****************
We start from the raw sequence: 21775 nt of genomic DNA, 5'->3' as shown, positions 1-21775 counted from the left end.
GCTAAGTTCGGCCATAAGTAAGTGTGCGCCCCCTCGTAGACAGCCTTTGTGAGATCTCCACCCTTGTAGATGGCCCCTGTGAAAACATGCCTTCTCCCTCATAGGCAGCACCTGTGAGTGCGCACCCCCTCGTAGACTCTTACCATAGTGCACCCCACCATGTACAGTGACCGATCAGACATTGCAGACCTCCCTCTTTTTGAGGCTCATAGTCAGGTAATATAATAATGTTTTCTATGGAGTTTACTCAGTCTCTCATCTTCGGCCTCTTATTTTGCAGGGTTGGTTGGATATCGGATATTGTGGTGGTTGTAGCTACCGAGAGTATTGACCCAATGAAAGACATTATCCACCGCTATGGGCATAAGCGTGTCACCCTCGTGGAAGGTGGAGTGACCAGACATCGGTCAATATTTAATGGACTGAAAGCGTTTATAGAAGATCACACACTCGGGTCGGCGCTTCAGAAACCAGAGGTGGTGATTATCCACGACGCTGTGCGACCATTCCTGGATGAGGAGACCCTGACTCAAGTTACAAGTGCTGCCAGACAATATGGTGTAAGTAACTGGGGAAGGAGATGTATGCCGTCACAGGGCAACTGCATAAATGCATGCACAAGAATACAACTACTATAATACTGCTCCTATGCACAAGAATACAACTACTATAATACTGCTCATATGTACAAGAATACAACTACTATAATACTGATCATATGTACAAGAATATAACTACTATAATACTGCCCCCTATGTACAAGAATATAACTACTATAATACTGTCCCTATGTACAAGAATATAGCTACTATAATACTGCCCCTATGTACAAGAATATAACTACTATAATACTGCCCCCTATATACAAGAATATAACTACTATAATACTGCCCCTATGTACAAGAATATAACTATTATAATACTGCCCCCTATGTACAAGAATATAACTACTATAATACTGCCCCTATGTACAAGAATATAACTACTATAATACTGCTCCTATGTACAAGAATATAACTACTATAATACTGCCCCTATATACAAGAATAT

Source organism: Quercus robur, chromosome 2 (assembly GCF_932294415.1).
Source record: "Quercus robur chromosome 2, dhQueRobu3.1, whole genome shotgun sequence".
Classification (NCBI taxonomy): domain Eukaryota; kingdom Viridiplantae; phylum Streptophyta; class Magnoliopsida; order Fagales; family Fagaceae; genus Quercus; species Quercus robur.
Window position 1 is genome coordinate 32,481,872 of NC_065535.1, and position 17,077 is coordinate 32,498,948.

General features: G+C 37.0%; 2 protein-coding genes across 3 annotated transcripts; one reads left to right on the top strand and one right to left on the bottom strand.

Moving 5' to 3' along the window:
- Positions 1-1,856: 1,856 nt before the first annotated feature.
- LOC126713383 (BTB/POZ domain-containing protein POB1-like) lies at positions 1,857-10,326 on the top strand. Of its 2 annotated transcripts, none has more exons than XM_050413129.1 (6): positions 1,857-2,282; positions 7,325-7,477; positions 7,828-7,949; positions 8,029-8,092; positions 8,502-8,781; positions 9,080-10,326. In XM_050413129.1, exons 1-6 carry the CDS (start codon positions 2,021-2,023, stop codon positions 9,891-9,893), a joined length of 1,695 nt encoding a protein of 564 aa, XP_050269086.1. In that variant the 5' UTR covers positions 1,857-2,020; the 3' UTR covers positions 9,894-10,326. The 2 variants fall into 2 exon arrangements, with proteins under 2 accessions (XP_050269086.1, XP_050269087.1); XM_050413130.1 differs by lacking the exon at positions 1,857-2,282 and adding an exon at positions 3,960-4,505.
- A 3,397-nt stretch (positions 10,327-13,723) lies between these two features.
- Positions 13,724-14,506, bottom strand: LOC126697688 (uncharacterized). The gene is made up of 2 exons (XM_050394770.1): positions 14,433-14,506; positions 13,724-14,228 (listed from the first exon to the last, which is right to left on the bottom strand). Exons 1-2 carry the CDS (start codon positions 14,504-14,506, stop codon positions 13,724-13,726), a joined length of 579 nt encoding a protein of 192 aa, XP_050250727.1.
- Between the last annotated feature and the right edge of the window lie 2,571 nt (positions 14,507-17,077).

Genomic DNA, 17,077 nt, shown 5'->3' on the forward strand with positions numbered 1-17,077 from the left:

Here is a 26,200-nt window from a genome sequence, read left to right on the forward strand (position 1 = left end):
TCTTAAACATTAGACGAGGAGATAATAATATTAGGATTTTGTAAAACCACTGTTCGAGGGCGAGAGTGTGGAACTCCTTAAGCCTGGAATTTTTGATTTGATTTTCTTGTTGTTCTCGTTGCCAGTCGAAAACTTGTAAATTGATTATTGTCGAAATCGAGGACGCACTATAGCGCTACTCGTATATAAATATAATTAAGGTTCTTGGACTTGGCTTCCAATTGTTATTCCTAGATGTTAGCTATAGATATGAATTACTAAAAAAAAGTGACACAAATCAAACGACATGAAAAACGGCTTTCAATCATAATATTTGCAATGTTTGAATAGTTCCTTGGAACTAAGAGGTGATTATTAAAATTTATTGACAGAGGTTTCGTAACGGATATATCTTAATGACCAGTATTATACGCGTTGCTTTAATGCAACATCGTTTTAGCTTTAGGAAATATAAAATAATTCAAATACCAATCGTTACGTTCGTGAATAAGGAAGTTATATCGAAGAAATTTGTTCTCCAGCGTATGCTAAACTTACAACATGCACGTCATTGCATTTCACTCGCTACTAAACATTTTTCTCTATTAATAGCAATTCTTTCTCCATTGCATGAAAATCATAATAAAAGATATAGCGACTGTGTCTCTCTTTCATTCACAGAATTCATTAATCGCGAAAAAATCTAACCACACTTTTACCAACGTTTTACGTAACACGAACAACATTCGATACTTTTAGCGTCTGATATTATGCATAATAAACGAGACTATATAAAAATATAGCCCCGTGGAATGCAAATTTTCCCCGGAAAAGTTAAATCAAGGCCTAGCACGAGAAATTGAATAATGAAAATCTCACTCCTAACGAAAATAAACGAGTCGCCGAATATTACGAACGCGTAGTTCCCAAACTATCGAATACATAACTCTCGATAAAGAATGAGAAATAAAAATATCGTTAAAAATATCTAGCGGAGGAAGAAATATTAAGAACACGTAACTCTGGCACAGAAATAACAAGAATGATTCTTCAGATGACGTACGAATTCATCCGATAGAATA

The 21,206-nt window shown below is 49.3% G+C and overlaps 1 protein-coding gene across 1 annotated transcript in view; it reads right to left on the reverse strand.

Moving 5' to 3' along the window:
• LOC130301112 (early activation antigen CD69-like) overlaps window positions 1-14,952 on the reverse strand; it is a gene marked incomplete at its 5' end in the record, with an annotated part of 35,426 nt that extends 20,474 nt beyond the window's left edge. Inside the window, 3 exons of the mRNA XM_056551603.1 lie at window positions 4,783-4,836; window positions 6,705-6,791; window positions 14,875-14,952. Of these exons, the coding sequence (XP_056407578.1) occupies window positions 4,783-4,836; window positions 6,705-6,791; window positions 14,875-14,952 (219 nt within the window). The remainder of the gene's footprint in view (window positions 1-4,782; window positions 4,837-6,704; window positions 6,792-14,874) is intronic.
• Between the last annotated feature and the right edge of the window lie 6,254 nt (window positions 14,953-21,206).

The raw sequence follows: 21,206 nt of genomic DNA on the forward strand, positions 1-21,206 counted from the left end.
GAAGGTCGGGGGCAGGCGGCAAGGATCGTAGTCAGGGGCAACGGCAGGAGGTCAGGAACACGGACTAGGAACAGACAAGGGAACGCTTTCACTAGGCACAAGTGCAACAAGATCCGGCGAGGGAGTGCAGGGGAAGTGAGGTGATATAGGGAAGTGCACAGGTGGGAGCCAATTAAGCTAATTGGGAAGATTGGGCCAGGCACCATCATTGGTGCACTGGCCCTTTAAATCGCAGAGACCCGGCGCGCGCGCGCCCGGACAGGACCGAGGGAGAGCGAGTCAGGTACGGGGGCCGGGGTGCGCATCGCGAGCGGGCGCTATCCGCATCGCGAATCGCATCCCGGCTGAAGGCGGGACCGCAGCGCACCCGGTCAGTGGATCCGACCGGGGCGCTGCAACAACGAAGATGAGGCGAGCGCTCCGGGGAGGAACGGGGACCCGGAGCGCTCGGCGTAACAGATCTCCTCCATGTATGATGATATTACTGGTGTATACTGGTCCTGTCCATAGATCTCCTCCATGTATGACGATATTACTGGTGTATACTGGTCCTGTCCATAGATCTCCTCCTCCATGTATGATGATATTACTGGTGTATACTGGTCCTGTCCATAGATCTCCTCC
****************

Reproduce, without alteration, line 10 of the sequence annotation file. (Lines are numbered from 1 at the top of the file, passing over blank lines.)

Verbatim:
- LOC126713383 (BTB/POZ domain-containing protein POB1-like) lies at positions 1,857-10,326 on the top strand. Of its 2 annotated transcripts, none has more exons than XM_050413129.1 (6): positions 1,857-2,282; positions 7,325-7,477; positions 7,828-7,949; positions 8,029-8,092; positions 8,502-8,781; positions 9,080-10,326. In XM_050413129.1, exons 1-6 carry the CDS (start codon positions 2,021-2,023, stop codon positions 9,891-9,893), a joined length of 1,695 nt encoding a protein of 564 aa, XP_050269086.1. In that variant the 5' UTR covers positions 1,857-2,020; the 3' UTR covers positions 9,894-10,326. The 2 variants fall into 2 exon arrangements, with proteins under 2 accessions (XP_050269086.1, XP_050269087.1); XM_050413130.1 differs by lacking the exon at positions 1,857-2,282 and adding an exon at positions 3,960-4,505.